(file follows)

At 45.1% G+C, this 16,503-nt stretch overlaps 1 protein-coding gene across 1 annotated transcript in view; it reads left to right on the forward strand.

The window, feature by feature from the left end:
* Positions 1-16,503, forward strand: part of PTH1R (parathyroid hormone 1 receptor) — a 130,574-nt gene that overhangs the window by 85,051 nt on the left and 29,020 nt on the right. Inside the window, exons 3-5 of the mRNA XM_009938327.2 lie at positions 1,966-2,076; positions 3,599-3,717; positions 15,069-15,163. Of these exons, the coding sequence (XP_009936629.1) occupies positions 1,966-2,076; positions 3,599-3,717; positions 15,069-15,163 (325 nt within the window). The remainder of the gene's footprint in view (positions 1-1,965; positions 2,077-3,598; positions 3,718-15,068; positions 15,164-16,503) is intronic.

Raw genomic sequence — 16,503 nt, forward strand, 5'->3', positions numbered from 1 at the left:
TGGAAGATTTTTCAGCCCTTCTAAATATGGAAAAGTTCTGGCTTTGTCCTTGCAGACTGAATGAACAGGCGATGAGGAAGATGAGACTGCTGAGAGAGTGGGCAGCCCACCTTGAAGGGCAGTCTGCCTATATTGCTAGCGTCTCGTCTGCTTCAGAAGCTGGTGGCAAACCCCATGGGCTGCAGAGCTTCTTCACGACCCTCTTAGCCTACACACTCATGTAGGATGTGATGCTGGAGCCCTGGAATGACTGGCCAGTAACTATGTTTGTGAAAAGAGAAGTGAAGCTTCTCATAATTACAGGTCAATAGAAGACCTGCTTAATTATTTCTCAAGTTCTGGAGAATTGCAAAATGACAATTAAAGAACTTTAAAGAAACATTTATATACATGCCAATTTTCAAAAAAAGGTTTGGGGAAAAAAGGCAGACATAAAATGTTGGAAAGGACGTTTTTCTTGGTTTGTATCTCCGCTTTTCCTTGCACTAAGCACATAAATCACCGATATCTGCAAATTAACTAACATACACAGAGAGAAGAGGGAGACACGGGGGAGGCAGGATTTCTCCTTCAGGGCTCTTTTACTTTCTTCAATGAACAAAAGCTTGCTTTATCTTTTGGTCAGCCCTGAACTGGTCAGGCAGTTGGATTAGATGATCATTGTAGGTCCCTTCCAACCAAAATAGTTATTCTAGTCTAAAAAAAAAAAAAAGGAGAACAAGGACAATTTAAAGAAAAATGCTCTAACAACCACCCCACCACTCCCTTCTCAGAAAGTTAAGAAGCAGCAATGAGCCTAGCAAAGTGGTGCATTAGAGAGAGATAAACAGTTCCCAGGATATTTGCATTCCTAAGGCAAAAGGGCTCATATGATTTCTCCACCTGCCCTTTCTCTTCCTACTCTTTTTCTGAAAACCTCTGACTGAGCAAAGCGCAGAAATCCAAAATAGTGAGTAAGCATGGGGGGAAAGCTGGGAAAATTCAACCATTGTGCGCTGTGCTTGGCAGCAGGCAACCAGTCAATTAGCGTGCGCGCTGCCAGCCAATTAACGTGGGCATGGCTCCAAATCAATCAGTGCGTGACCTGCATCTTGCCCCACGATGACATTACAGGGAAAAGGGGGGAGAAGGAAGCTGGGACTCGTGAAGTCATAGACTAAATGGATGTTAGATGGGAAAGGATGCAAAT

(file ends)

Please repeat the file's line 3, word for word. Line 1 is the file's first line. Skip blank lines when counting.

* Positions 1-16,503, forward strand: part of PTH1R (parathyroid hormone 1 receptor) — a 130,574-nt gene that overhangs the window by 85,051 nt on the left and 29,020 nt on the right. Inside the window, exons 3-5 of the mRNA XM_009938327.2 lie at positions 1,966-2,076; positions 3,599-3,717; positions 15,069-15,163. Of these exons, the coding sequence (XP_009936629.1) occupies positions 1,966-2,076; positions 3,599-3,717; positions 15,069-15,163 (325 nt within the window). The remainder of the gene's footprint in view (positions 1-1,965; positions 2,077-3,598; positions 3,718-15,068; positions 15,164-16,503) is intronic.